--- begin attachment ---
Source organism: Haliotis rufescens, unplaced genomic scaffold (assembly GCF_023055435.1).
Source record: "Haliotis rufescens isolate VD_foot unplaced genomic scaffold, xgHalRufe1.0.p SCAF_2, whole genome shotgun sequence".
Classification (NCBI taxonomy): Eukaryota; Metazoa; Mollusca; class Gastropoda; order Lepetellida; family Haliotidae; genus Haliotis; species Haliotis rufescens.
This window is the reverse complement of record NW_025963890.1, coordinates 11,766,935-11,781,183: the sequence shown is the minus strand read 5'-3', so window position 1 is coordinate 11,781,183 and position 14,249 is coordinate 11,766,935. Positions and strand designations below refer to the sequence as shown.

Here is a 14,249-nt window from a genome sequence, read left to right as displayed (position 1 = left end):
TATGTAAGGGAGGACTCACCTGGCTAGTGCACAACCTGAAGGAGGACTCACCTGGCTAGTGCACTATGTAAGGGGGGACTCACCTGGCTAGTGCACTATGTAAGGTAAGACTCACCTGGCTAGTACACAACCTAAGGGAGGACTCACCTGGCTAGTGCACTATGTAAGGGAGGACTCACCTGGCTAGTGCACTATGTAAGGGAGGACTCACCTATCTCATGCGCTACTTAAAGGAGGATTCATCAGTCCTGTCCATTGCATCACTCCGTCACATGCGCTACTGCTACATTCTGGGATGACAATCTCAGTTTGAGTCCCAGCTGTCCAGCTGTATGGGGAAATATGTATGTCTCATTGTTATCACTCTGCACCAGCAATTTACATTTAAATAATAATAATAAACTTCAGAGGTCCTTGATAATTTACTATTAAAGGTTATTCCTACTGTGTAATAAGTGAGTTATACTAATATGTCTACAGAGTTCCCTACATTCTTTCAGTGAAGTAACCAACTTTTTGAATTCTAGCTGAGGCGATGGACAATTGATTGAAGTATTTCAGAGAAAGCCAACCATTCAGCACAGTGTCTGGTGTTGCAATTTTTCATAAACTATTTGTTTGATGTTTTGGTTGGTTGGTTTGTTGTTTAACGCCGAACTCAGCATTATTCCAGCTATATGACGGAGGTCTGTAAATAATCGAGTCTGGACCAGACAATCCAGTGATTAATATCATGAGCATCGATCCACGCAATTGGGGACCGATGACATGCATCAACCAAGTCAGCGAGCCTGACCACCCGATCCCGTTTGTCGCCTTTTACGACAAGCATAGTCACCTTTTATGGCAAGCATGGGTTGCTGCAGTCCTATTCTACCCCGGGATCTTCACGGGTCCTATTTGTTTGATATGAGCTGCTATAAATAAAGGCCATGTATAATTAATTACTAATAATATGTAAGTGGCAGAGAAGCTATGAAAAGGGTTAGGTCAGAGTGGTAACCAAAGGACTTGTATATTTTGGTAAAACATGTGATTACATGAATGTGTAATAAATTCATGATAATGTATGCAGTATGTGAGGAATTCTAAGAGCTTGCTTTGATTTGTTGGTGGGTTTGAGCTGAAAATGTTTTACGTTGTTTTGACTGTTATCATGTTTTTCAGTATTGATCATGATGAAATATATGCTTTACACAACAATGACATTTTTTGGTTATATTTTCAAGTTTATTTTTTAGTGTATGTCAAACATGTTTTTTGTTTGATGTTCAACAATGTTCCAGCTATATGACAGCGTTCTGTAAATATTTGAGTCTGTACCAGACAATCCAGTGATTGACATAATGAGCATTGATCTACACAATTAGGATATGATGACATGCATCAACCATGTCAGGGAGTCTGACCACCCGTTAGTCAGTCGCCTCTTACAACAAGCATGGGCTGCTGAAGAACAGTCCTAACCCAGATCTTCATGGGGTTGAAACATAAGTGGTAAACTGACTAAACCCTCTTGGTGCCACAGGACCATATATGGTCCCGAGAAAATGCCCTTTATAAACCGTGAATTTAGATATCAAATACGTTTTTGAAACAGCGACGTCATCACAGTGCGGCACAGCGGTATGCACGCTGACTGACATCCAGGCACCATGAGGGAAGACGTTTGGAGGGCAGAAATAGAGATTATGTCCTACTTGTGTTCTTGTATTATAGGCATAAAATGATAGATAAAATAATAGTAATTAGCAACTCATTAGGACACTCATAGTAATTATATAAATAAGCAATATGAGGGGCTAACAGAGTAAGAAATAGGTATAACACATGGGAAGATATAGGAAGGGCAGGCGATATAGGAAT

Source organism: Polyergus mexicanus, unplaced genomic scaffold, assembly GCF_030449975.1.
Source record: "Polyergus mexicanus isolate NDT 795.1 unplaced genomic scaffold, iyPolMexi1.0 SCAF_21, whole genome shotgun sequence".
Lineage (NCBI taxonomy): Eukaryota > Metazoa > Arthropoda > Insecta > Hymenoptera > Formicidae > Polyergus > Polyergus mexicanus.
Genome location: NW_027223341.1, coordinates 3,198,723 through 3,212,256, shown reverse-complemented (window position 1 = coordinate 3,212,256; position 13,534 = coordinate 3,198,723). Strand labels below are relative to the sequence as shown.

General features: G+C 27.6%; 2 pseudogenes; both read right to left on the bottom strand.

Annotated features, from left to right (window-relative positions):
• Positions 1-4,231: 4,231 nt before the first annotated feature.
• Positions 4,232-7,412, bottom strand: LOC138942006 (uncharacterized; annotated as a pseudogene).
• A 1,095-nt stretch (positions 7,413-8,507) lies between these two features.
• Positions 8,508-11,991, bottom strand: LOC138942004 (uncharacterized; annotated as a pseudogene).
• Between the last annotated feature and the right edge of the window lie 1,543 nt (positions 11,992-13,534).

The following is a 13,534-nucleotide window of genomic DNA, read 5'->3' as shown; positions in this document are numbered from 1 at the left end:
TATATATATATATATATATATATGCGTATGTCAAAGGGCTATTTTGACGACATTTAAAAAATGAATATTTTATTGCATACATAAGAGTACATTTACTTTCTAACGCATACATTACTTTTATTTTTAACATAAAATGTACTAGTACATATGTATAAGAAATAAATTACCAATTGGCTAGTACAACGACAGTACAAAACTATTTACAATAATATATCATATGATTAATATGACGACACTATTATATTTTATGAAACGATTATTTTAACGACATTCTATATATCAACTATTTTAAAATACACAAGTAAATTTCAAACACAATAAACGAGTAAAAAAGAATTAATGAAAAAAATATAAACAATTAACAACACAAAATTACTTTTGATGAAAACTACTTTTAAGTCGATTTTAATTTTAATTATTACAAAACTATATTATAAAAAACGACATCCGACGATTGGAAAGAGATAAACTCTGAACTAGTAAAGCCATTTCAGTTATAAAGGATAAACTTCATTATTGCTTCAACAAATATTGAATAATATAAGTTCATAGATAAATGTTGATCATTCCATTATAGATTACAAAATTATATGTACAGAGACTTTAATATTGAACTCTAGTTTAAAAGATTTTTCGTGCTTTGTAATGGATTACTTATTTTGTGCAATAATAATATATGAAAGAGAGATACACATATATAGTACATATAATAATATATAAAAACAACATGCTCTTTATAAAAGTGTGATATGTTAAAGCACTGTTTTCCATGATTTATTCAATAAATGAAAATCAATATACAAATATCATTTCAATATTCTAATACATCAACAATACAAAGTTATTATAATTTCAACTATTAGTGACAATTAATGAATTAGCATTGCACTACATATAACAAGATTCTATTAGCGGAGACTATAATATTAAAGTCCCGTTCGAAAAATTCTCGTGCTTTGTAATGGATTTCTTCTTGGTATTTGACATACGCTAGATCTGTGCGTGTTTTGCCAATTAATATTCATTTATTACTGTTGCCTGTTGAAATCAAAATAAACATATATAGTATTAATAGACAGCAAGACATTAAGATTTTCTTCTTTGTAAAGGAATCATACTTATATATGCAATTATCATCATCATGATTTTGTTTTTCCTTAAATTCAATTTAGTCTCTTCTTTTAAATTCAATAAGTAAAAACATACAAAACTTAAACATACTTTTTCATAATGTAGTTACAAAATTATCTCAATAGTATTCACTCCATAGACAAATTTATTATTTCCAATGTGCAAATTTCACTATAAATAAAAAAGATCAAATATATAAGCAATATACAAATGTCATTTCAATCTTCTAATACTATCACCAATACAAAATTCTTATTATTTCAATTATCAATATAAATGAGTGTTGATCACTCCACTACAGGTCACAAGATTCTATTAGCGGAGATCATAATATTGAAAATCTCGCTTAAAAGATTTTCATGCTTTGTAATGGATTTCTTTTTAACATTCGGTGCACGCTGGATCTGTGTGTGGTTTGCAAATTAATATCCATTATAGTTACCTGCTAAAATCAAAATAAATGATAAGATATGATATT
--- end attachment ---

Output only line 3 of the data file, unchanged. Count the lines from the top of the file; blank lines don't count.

Classification (NCBI taxonomy): Eukaryota; Metazoa; Mollusca; class Gastropoda; order Lepetellida; family Haliotidae; genus Haliotis; species Haliotis rufescens.